Conservation officers to help First Nation manage stray dogs after death

The province is sending conservation officers to Little Grand Rapids First Nation to help the community deal with stray dogs after a death.

Little Grand Rapids First Nation's Donnelly Rose Eaglestick, 24, died after dog attack Saturday

Donnelly Eaglestick, 24, died from an attack by stray dogs in Little Grand Rapids First Nation Saturday morning. (Submitted)

The province is offering assistance from conservation officers after a fatal dog-mauling in Little Grand Rapids First Nation.

Donnelly Rose Eaglestick, 24, was found dead surrounded by dozens of stray dogs Saturday morning.

"I think that's very important, that we work together with the community," said Sustainable Development Minister Cathy Cox in the Manitoba Legislature on Thursday.

On Friday, Cox clarified the role of conservation officers, saying that officers would be available to assist and provide advice, but have not yet gone to the community.

"Our assistant deputy minister is trying to communicate with the chief and see if, in fact, we should be sending officers out there to assist with that," she said.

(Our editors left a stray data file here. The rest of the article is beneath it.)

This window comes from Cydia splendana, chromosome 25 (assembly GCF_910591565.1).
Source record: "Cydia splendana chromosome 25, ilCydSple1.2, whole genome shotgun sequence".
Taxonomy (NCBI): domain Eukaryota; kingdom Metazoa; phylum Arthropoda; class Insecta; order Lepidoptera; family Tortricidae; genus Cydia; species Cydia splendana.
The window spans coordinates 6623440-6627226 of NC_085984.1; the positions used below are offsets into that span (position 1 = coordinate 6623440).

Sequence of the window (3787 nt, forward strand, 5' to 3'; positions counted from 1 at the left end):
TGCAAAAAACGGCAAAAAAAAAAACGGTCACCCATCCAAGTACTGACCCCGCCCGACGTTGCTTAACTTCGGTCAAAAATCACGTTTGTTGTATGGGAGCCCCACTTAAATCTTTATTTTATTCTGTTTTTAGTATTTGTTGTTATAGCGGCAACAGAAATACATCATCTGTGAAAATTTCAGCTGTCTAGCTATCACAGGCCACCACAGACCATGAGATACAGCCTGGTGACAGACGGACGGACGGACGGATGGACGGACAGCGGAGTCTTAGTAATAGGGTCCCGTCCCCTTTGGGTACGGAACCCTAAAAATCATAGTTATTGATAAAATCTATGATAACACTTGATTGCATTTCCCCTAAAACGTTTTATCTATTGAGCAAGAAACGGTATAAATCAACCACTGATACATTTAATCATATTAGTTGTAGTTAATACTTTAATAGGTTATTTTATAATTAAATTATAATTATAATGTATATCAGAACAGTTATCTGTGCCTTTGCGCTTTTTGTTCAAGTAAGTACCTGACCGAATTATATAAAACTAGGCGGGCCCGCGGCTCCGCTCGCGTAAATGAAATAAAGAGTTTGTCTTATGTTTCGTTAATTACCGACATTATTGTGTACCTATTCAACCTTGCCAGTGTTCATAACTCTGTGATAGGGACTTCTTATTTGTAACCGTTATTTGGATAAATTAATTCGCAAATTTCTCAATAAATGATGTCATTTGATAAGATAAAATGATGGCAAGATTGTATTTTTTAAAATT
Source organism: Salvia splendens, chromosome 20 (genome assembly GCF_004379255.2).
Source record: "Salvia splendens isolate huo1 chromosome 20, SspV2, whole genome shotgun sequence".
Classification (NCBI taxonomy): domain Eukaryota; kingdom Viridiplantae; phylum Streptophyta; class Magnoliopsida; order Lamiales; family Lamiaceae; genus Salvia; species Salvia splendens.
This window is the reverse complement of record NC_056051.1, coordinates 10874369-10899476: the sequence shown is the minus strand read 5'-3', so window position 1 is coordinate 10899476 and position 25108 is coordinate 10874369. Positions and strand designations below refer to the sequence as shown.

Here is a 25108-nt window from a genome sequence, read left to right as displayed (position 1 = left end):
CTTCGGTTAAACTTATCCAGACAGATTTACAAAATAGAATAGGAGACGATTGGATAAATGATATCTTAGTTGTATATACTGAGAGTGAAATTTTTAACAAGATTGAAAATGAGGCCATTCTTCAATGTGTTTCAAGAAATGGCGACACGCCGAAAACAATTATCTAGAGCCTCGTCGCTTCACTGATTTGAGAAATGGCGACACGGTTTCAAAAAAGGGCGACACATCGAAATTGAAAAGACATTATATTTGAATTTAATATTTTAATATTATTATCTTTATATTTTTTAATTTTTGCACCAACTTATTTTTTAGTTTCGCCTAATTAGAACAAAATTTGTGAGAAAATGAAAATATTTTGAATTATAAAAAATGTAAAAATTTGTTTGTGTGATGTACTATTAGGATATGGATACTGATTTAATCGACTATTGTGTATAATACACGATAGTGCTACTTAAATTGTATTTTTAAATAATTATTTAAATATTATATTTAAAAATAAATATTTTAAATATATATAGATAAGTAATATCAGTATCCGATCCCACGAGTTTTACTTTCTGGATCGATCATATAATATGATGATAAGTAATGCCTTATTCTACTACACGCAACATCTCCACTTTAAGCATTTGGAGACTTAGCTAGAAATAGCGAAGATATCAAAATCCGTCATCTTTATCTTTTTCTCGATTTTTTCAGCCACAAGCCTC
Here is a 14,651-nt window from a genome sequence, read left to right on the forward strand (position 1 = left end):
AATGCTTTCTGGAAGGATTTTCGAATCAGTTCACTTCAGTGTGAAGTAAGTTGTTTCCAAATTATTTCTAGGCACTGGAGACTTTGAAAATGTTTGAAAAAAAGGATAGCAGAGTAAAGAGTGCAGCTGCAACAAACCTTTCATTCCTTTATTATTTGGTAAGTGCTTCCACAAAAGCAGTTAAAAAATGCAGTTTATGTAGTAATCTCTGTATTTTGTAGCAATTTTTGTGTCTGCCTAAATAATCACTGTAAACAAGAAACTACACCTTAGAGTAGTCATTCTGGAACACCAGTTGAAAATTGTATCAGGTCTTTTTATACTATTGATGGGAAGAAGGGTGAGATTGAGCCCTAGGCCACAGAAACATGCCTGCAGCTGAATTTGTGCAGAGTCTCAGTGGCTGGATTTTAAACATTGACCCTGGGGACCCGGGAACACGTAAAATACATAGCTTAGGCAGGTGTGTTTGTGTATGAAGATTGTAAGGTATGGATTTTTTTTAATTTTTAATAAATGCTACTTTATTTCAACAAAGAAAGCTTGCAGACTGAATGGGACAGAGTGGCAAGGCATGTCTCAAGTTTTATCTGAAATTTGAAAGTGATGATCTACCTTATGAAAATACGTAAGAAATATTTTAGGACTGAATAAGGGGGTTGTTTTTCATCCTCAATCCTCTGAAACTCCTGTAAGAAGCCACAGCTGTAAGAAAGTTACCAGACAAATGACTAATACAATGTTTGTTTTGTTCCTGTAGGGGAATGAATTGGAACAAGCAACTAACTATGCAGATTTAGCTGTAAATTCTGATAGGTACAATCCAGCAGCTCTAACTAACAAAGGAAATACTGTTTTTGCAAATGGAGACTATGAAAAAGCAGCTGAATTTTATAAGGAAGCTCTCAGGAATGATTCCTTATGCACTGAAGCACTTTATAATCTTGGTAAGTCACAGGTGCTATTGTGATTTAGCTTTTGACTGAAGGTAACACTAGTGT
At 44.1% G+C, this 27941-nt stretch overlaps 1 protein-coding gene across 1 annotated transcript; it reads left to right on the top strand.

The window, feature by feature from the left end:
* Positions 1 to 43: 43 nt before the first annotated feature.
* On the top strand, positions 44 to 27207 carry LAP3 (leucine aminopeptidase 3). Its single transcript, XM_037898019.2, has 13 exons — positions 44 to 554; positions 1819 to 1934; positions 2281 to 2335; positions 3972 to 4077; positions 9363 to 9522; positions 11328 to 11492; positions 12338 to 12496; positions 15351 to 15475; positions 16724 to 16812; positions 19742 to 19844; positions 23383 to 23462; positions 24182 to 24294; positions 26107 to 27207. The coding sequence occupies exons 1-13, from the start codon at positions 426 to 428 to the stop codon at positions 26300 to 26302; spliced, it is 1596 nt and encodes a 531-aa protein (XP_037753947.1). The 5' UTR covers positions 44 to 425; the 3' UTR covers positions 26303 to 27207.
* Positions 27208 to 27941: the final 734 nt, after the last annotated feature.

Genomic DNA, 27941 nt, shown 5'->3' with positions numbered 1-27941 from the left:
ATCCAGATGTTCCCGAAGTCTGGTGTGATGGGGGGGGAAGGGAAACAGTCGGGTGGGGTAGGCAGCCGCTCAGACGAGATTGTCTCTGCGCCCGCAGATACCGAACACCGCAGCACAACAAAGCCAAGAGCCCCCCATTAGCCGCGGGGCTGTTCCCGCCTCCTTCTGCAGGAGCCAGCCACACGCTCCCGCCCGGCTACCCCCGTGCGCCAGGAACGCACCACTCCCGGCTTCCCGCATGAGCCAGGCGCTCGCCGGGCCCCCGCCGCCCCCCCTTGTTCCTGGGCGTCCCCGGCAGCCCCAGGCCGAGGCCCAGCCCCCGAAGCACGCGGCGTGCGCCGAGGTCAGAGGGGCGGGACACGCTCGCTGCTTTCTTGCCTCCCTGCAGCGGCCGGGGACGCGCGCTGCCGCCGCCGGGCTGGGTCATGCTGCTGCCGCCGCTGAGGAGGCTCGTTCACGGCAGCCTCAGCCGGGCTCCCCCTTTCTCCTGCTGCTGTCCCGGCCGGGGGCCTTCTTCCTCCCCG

"I don't mean that they would be assisting first hand, but providing advice on how to act in the community with regard to the wild dogs."

Cox also said the RCMP should be consulted because they have assisted First Nations communities with this issue in the past.

Interim Liberal Leader Judy Klassen (Kewatinook) said Little Grand Rapids is heartbroken after the death of Eaglestick.

She said Eaglestick's family is further racked with pain not knowing which dogs were responsible for the killing.

Eaglestick, the mom of a five-year-old girl, was remembered by family and friends as fun-loving and kind.

"I can't imagine what heartache they went through," Klassen said of Eaglestick's family.

"The community feels helpless and needs all levels to deal with the frightening situation."

Klassen is calling for funding to help First Nations develop their own dog control programs. 

She is also asking the provincial and federal governments to meet and create a partnership that would allow Manitoba conservation officers to help communities manage strays.

Municipal Affairs Minister Eileen Clarke said her department will meet with federal partners.

"This issue of dogs is throughout our province and needs to be looked at, and it needs to be done immediately," she said.

"We will work with all partners, whether it's Sustainable Development, our veterinary services, our federal partners, to work together collaboratively."

with files from Susan Magas